Not everyone has a big field for a Kunekune pig to graze in, but you can still feed them without one. Pellet feed that contains a complete diet with 16% protein will also work. There are many different kinds of feed, but most Kunekune owners use Purina Nature’s Match Sow & Pig Complete Feed. This is available to get online or you can get it locally at most Tractor Supply Company stores. The great thing about this feed is that it is meant for all stages of your pig’s life, and it comes in a 50-pound bag (more value) instead of a 25-pound bag that most companies have.In the wintertime, it should be primarily alfalfa hay. In the wintertime, many Kunekune pigs will start to gain too much weight if they are given an infinite supply of alfalfa hay, so you might want to limit the amount of alfalfa to only a pound a day if they seem to be gaining weight. The rest should be a mixture of pellets, vegetables, and fruits.Kunekune pigs are somewhat unique compared to many other pigs because of their extremely long hair and huge ears. Their hair keeps them warm in the winter, but in the summer, they will shed. Not all Kunekune pig hair is the same though, as some will have very soft and silky hair, while others will feel rough and bristly.On this fenced-in land, having a pig barn or some area where your Kunekune pig can go to get out of the hot sun is crucial. One thing that Kunekune pigs love besides rolling in the mud when it’s too hot outside is Kiddie pools. Kunekune pigs are heavy so you will need to get a strong one that won’t break such as this one you can get on Amazon here. Obviously, it’s all a personal preference, but if you are able to keep your pig outside and you don’t mind them growing very large, I would recommend getting a Kunekune pig because of how friendly they are. If you don’t have a big yard, a pot-bellied pig might be the better option. Here is some general information about Kunekune pigs, Kunekune pigs are very social and friendly pets. Kunekune pigs live for around 15 to 20 years. Kunekune pigs grow between 150 to 300 pounds and are 20 to 32 inches tall. Kunekune pigs cost around $600 to $1400 plus many additional costs that can be very expensive. Kunekune pigs eat mostly grass, food pellets labeled for them, fruits, and vegetables.Technically Kunekune pigs are considered a mini pig as anything under 300 pounds is, but they are larger than most mini pig breeds such as the pot-bellied pig. Breeders might try to label them as mini pigs, but they should be a medium-sized pig.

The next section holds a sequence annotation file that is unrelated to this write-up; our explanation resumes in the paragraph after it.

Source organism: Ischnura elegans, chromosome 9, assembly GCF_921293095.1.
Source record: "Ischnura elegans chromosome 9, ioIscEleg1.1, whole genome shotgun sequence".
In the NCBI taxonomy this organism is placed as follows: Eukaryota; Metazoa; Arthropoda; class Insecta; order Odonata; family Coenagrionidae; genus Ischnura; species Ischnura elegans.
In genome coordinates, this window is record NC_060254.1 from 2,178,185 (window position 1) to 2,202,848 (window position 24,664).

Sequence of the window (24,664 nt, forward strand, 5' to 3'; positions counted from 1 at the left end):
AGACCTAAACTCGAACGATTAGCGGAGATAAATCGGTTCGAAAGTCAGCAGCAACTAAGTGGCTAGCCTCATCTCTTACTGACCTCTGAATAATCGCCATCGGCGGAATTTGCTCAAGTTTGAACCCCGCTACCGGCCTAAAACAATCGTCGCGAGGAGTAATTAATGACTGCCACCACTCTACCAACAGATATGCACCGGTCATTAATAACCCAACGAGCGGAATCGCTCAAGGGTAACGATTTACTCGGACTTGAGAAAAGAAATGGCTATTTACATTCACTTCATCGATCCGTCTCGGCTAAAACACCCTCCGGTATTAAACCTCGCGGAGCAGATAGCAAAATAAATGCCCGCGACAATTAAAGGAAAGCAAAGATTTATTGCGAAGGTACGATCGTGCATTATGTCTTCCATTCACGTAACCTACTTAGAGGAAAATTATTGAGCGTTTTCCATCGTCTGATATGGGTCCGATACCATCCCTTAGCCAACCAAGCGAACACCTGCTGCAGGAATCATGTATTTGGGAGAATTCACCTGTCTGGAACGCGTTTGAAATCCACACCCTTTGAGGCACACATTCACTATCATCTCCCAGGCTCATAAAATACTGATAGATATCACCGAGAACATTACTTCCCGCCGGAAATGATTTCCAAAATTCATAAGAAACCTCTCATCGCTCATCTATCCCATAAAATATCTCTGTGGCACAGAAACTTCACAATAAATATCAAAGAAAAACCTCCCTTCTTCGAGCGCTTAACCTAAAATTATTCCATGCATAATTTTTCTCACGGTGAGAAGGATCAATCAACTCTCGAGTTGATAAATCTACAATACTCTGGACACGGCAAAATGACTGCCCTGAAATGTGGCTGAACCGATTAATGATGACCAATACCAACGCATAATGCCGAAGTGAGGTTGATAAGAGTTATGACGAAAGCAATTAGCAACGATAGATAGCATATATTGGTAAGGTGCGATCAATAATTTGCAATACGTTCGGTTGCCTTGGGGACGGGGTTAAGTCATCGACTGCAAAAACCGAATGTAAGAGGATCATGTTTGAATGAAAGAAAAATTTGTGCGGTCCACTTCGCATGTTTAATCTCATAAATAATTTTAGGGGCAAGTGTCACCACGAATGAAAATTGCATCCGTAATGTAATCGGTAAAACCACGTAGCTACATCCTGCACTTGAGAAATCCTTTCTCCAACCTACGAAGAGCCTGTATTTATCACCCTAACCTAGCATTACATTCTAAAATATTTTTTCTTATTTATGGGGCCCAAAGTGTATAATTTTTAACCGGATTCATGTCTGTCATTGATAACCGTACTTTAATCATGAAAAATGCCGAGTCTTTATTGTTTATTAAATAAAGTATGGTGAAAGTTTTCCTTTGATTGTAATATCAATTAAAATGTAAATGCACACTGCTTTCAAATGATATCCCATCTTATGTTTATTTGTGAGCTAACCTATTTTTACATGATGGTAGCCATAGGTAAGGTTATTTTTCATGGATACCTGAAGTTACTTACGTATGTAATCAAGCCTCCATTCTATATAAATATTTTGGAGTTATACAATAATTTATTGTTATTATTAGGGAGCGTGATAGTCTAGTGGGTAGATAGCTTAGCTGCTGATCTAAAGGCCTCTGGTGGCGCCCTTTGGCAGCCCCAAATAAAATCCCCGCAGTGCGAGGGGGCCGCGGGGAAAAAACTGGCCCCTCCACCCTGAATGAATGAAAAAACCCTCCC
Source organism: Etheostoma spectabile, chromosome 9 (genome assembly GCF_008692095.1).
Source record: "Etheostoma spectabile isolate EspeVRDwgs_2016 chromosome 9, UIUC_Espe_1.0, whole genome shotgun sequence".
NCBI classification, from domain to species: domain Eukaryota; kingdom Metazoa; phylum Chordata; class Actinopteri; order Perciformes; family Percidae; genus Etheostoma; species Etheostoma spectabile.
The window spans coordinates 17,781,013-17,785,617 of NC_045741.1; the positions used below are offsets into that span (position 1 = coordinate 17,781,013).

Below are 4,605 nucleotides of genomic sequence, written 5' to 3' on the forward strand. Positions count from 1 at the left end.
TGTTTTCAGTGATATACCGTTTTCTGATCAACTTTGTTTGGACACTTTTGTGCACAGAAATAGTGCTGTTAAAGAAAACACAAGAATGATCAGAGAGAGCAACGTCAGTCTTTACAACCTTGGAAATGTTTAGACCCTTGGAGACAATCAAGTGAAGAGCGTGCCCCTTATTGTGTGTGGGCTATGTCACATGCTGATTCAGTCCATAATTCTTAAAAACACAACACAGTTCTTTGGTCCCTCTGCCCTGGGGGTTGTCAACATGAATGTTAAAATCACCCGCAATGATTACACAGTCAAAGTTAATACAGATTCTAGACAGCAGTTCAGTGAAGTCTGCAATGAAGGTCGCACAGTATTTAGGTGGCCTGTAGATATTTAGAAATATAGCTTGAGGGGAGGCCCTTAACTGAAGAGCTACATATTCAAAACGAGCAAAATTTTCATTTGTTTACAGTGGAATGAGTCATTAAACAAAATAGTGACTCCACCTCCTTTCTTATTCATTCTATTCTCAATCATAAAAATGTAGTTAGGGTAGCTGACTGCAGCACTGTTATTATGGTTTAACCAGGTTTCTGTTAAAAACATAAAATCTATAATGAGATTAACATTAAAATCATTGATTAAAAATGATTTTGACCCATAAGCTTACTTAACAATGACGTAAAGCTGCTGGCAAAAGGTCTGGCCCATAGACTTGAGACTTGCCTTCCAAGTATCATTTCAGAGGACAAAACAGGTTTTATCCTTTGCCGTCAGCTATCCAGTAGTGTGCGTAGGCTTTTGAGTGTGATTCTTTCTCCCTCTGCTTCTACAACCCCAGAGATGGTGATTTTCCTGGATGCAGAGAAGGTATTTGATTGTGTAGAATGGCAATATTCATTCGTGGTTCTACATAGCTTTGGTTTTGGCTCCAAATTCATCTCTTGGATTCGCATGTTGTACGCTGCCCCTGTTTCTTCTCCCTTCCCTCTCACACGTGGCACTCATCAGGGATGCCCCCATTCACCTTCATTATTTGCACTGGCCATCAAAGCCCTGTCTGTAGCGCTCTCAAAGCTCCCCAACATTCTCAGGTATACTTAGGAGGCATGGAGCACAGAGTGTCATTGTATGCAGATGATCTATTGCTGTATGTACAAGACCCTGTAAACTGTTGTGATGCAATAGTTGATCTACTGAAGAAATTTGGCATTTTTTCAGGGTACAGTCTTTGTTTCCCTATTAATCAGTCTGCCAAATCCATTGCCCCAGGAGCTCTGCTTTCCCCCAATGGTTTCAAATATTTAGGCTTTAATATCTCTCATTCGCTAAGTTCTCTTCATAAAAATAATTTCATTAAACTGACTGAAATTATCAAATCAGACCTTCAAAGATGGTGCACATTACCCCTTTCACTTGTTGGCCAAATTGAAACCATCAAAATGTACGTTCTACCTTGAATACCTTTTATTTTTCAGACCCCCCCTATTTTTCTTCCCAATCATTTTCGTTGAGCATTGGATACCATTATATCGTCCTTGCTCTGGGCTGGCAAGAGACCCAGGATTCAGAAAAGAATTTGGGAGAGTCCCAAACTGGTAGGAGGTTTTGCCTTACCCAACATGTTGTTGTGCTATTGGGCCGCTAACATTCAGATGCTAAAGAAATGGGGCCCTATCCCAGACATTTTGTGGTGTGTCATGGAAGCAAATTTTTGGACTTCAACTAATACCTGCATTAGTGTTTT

Are Kune Kune boars tame?
Purebred Kune Kune Boar. Proven Breeder 2.5 year old. Well built. Very tame. Purebred KuneKune boarlings. Healthy. Ready to re-home. One black and white spotted, one ginger and white banded and one black and gold with wattles. Beautiful and easygoing from a very fertile…See More Details Diva, our registered Tapeka x Mahia Love sow.
If you are purchasing a Kunekune pig, please check your local laws in your area to make sure they even allow you to get them. Some places will require you to get special registrations, especially in the United Kingdom.Kunekune pigs live around 15 to 20 years long when taken care of correctly, so make sure you are prepared to take care of them for a long time. Many pet pigs are abandoned by their parents because of how long they live and how unexpectedly large they grow, please be prepared for this if you purchase a Kunekune pig.